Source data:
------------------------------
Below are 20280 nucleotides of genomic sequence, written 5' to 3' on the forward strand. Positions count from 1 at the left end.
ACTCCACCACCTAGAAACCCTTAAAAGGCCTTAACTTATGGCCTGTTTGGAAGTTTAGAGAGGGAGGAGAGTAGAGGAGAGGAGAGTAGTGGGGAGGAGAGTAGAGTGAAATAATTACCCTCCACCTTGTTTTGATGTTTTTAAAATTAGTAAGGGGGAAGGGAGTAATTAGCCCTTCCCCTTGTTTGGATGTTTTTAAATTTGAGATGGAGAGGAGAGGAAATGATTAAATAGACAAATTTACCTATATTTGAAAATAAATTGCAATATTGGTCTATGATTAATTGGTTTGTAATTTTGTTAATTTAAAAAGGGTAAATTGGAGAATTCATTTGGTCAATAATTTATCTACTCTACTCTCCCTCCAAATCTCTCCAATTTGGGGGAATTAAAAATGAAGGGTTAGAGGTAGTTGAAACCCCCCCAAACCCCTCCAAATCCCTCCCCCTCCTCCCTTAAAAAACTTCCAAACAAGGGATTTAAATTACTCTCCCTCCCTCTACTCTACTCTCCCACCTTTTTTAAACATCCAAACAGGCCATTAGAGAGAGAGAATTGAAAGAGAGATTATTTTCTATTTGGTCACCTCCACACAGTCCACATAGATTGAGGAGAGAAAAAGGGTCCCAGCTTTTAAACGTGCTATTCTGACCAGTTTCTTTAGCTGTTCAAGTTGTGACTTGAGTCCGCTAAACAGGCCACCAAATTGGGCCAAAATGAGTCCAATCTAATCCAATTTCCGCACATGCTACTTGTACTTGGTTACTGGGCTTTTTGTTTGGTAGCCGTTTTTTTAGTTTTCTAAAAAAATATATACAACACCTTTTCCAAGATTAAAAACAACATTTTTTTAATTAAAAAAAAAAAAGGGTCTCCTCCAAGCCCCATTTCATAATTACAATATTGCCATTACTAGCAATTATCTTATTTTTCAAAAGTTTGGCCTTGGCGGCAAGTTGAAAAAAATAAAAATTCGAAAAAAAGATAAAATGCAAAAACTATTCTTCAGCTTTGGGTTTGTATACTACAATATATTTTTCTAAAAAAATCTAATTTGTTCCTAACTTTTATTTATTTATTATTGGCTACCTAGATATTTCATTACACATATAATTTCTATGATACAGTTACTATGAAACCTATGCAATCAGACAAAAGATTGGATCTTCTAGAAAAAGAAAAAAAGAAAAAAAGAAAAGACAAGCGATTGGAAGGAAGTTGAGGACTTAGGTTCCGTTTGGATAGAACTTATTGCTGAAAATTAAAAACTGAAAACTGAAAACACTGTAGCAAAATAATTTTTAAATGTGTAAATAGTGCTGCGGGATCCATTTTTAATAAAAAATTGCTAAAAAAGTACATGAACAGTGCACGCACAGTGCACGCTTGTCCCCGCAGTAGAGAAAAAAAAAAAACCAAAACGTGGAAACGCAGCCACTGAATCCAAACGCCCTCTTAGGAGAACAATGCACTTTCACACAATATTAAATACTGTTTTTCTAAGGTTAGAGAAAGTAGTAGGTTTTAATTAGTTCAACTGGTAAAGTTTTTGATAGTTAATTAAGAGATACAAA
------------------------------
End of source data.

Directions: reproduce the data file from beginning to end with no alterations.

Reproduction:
Below are 20280 nucleotides of genomic sequence, written 5' to 3' on the forward strand. Positions count from 1 at the left end.
ACTCCACCACCTAGAAACCCTTAAAAGGCCTTAACTTATGGCCTGTTTGGAAGTTTAGAGAGGGAGGAGAGTAGAGGAGAGGAGAGTAGTGGGGAGGAGAGTAGAGTGAAATAATTACCCTCCACCTTGTTTTGATGTTTTTAAAATTAGTAAGGGGGAAGGGAGTAATTAGCCCTTCCCCTTGTTTGGATGTTTTTAAATTTGAGATGGAGAGGAGAGGAAATGATTAAATAGACAAATTTACCTATATTTGAAAATAAATTGCAATATTGGTCTATGATTAATTGGTTTGTAATTTTGTTAATTTAAAAAGGGTAAATTGGAGAATTCATTTGGTCAATAATTTATCTACTCTACTCTCCCTCCAAATCTCTCCAATTTGGGGGAATTAAAAATGAAGGGTTAGAGGTAGTTGAAACCCCCCCAAACCCCTCCAAATCCCTCCCCCTCCTCCCTTAAAAAACTTCCAAACAAGGGATTTAAATTACTCTCCCTCCCTCTACTCTACTCTCCCACCTTTTTTAAACATCCAAACAGGCCATTAGAGAGAGAGAATTGAAAGAGAGATTATTTTCTATTTGGTCACCTCCACACAGTCCACATAGATTGAGGAGAGAAAAAGGGTCCCAGCTTTTAAACGTGCTATTCTGACCAGTTTCTTTAGCTGTTCAAGTTGTGACTTGAGTCCGCTAAACAGGCCACCAAATTGGGCCAAAATGAGTCCAATCTAATCCAATTTCCGCACATGCTACTTGTACTTGGTTACTGGGCTTTTTGTTTGGTAGCCGTTTTTTTAGTTTTCTAAAAAAATATATACAACACCTTTTCCAAGATTAAAAACAACATTTTTTTAATTAAAAAAAAAAAAGGGTCTCCTCCAAGCCCCATTTCATAATTACAATATTGCCATTACTAGCAATTATCTTATTTTTCAAAAGTTTGGCCTTGGCGGCAAGTTGAAAAAAATAAAAATTCGAAAAAAAGATAAAATGCAAAAACTATTCTTCAGCTTTGGGTTTGTATACTACAATATATTTTTCTAAAAAAATCTAATTTGTTCCTAACTTTTATTTATTTATTATTGGCTACCTAGATATTTCATTACACATATAATTTCTATGATACAGTTACTATGAAACCTATGCAATCAGACAAAAGATTGGATCTTCTAGAAAAAGAAAAAAAGAAAAAAAGAAAAGACAAGCGATTGGAAGGAAGTTGAGGACTTAGGTTCCGTTTGGATAGAACTTATTGCTGAAAATTAAAAACTGAAAACTGAAAACACTGTAGCAAAATAATTTTTAAATGTGTAAATAGTGCTGCGGGATCCATTTTTAATAAAAAATTGCTAAAAAAGTACATGAACAGTGCACGCACAGTGCACGCTTGTCCCCGCAGTAGAGAAAAAAAAAAAACCAAAACGTGGAAACGCAGCCACTGAATCCAAACGCCCTCTTAGGAGAACAATGCACTTTCACACAATATTAAATACTGTTTTTCTAAGGTTAGAGAAAGTAGTAGGTTTTAATTAGTTCAACTGGTAAAGTTTTTGATAGTTAATTAAGAGATACAAA